Tackling the Gender Pay Gap
The 1957 European Treaty of Rome introduced two fundamental principles: “equal pay for equal work” and “equal pay for work of equal value”. While this shows clear progress in terms of equality between women and men in the workplace, we are still far from the ideal scenario.
For instance, according to the UK’s Office for National Statistics, in 2017, women earned 18% less than men. This is what we commonly call the gender pay gap, which translates into the wage difference between female and men workers. The World Economic Forum conducted a study that showed the gap will only be closed in 202 years. This really shows how urgent it is to tackle and raise awareness of the issue.
The question is: What exactly can companies do to address the gender pay gap?
Foremost, it is crucial organisations have a plan to solve the problem. Setting realistic goals and sharing them with the workforce, managers, leaders, and stakeholders can really help to raise awareness of this gap. In addition, measuring the gender pay gap is an efficient way to understand if organisations are doing enough to solve it. Therefore, companies must analyse the salaries of their workforce. If there is a gap, it may be important to ask workers for suggestion/advice.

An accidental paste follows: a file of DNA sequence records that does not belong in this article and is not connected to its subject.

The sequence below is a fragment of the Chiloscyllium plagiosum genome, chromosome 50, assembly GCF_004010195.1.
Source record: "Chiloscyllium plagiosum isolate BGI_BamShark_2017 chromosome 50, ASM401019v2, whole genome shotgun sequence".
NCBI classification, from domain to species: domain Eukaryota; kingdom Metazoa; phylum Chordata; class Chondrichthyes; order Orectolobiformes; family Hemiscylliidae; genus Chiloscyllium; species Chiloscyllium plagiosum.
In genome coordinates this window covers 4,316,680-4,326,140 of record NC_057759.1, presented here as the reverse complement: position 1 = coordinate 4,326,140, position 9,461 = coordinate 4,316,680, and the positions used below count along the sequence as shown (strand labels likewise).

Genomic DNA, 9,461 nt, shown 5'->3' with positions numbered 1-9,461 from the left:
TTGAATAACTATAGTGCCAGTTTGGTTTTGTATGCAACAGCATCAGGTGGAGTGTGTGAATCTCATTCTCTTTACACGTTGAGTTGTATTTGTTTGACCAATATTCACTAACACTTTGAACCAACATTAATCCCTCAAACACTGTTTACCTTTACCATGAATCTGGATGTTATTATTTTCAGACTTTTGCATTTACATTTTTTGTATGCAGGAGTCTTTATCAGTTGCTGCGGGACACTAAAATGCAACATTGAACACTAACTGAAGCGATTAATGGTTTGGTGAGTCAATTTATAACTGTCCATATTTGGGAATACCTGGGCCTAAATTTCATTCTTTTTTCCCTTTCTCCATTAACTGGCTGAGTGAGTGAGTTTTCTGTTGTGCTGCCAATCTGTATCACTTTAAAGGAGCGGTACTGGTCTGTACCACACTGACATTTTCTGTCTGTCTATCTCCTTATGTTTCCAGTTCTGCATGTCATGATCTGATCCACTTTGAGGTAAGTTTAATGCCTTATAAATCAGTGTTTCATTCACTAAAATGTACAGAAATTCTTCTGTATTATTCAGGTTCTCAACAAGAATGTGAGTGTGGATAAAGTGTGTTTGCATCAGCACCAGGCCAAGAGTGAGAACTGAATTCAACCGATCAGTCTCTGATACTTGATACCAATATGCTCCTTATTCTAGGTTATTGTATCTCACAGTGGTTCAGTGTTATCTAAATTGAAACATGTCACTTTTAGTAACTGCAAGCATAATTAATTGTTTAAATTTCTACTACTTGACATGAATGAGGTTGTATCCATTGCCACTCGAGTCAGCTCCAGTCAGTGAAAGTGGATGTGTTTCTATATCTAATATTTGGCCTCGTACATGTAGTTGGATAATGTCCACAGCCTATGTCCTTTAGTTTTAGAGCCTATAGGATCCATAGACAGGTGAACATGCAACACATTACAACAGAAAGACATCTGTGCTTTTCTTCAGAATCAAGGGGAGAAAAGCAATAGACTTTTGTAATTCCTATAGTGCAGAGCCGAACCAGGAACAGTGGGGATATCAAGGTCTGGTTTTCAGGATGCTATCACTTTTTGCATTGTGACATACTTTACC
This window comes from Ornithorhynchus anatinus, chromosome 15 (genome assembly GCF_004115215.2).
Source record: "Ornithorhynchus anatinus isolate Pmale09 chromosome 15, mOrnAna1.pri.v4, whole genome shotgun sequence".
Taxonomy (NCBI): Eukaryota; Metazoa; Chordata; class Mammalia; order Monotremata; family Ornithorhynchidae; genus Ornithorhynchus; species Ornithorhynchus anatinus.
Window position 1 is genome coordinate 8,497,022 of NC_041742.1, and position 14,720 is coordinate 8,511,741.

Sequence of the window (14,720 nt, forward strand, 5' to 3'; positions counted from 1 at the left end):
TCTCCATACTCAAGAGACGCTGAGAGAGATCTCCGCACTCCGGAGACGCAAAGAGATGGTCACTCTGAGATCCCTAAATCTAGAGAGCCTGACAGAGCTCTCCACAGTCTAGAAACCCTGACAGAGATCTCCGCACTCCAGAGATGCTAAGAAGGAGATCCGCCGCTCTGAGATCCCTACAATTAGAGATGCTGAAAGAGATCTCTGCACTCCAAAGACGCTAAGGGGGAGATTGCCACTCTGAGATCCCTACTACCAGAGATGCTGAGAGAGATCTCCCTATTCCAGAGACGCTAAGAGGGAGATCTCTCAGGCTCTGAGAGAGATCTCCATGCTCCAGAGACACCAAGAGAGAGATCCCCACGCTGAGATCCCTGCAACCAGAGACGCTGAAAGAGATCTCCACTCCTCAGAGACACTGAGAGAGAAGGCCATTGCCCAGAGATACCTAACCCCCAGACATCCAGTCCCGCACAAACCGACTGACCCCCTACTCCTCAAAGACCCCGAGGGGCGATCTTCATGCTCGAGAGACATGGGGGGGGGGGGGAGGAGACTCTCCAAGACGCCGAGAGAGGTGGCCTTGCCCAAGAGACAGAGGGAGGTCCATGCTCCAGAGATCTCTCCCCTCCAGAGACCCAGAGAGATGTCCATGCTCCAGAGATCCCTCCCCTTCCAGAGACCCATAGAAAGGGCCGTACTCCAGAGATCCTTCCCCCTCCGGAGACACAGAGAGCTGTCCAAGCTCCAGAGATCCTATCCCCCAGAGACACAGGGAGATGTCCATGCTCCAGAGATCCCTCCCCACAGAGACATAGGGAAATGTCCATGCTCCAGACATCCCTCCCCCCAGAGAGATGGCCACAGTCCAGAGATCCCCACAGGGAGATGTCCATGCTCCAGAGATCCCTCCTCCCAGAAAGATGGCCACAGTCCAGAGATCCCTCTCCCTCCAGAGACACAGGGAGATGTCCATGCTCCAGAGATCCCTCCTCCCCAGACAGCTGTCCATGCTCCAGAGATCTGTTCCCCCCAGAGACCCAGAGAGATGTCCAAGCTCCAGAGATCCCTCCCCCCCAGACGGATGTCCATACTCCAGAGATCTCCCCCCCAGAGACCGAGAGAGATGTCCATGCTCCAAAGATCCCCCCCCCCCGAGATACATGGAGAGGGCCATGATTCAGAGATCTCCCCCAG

Another strategy that organisations can use to tackle the pay gap is to offer work flexibility. Nowadays, in most families, women still play a larger role than men, which means they have more family-related tasks and less time, so it is difficult to work overtime. Flexible work can solve this issue. Also, if extra hours are scheduled in advance, it is more likely that they could better balance their work-life.
But besides flexible working hours, paid parental leave also helps to narrow the gap. Both men and women, need to have the chance to enjoy it. This will help female workers have more free time and bring more equality between men and women, in the workplace and at home.
In addition, women should also fight to close the wage gap. Much research has shown that women negotiate their salaries less often and are less confident in doing so. Thus, female workers must improve their persuasion and self-confidence, as this is crucial when asking for raises or even bonuses.
Plus, companies should provide training on the gender pay gap. For example, teaching female workers to negotiate wages and working conditions, how to return to work after maternity leave, and even help women develop critical skills/abilities. In this training, there must be women as mentors/coaches, so that women feel there is diversity and inclusion.
At the same time, governments are equally responsible for helping close the gender pay gap. Some of them are already acting. For instance, in the United Kingdom, companies with over 250 employees are required to report their gender pay gap statistics. As we said, it is an effective strategy that allows companies to understand if they are making enough effort. In Iceland, the country with the highest gender equality rates, organisations must prove they pay the same to women and men.
As we have seen, it is mandatory to close the gender pay gap as soon as possible. Thus, organisations, governments, and the workforce need to work together to do so.